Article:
The Value of Cycling, and How Series Occur

In today’s Journal

* Quotes of the Day
* Reminder
* The Value of Cycling
* How Series Come About for WITD Writers
* Of Interest
* The Numbers


You folks writing for the Bradbury Challenge, get your stories in to me before midnight tonight (Sunday).

Shameless Someone-Else Promotion

K.C. Riggs’ long-awaited sequel to The Widow’s Circle (trust me, this is not about ladies sitting around sewing quilts) is available now.

Get yout copy of The Widow’s Circle: Going to Ground today!

Hint: Like me, this excellent writer writes into the dark. (grin)

The Value of Cycling

Each morning after I file the current edtion of the Journal and before I start writing, I cycle back over everything I wrote the day before. This is in addition to cycling back over each session when I return for another session.

But remember, this is still cycling. I rest my fingertips on the keyboard as I read for pleasure so the POV character can check and correct or add (in my case) things I missed the first time through.

I very seldom take anything out because I assume it will become necessary later in the story. I trust my characters.

Two days ago, I must’ve been off my game. In a little over an hour of cycling, my POV character added 387 words to what I’d written the day before. I was almost relieved to get back to the white space.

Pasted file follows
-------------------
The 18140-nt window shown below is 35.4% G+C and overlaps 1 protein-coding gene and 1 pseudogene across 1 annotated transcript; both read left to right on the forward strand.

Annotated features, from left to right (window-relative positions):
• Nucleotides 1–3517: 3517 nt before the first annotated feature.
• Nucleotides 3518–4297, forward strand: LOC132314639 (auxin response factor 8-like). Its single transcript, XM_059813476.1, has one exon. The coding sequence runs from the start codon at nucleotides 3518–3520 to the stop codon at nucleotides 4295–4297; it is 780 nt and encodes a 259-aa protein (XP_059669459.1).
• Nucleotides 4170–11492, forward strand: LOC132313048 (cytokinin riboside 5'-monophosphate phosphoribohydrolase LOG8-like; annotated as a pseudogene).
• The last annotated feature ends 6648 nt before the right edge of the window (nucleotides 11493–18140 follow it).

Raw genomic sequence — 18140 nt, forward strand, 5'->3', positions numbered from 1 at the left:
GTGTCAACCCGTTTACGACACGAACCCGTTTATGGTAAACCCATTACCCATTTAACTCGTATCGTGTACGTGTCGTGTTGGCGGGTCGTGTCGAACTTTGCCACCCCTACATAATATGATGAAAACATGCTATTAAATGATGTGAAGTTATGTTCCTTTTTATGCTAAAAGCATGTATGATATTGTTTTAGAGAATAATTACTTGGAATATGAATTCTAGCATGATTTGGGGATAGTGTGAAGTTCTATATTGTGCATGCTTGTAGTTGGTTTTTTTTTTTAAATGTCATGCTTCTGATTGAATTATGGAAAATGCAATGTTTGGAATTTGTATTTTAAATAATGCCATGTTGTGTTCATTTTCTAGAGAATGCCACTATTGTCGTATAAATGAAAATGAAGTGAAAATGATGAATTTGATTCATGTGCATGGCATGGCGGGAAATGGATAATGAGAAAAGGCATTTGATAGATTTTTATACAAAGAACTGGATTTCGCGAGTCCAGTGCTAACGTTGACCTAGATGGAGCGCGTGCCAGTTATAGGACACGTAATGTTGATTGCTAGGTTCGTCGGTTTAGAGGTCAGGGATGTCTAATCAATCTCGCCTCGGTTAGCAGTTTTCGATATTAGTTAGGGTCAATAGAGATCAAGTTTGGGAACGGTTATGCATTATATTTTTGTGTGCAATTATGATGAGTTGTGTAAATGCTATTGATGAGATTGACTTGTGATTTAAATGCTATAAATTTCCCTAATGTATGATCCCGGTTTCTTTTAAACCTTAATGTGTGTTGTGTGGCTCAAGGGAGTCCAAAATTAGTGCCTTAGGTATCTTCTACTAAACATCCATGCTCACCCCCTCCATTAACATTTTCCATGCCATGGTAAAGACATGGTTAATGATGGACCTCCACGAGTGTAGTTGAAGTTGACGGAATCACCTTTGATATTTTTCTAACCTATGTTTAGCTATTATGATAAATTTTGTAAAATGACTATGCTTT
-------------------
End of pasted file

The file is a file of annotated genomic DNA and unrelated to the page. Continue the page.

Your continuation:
Well, I’m always relieved to get back to the white space. And anxious to find out what happens next. (grin)

How Series Come About for WITD Writers

“There are many ways to write,” the pundits say, “and whatever way works for you is best.”

Well, unless you tell those same pundits you write one clean “draft,” then submit or publish it and move on to the next story.

Then they backtrack. Because after all, what could Stephen King, Kristine Kathryn Rusch, Lee Child, Vin Zandri, Dean Wesley Smith, I, and almost all other long-term professional writers possibly know about writing fiction?

What we know is that Time is our most precious commodity, and we much prefer to be racing through the next story with our characters instead of hovering over one work for weeks or months or years.

Folks, one hour spent “looking for” things and revising or rewriting instead of putting new words on the page or cycling is an hour thrown out the window of your life. Don’t do it.

The pundits all follow the myths of writing, of course. And they never quite get around to defining “what works.”

If by “what works” they mean it’s sensible to

  • labor for months or years over an outline,
  • spend six months writing a 50- or 60,000 word novel (a mean average of 277 to 333 words per day, about 20 minutes’ work),
  • then revise,
  • then seek input from a critique group,
  • then rewrite, and
  • after writing two such novels in a year, believe themselves “prolific”….

Well, then our definition of “what works” differs greatly.

Those are the folks whose series are planned, plotted, laid-out almost word for word, thought by careful thought, until the entirety of the original story is gone.

And by “original story,” I mean the unique story the characters would have lived. And would have let you run through it with them if only they’d been given a chance. If only you had trusted them to live the story the way they actually lived it.

You know, like you live your own mostly spontaneous life.

That’s just head-shakingly sad, not to mention cowardly.

How can any writer even breathe, much less write, while constantly laboring under the overpowering shadow of all that fear?

  • Fear of getting something “wrong.”
  • Fear of being rejected by some 20-something reading slush piles in New York.
  • Fear of being successful (How will I ever do that again?)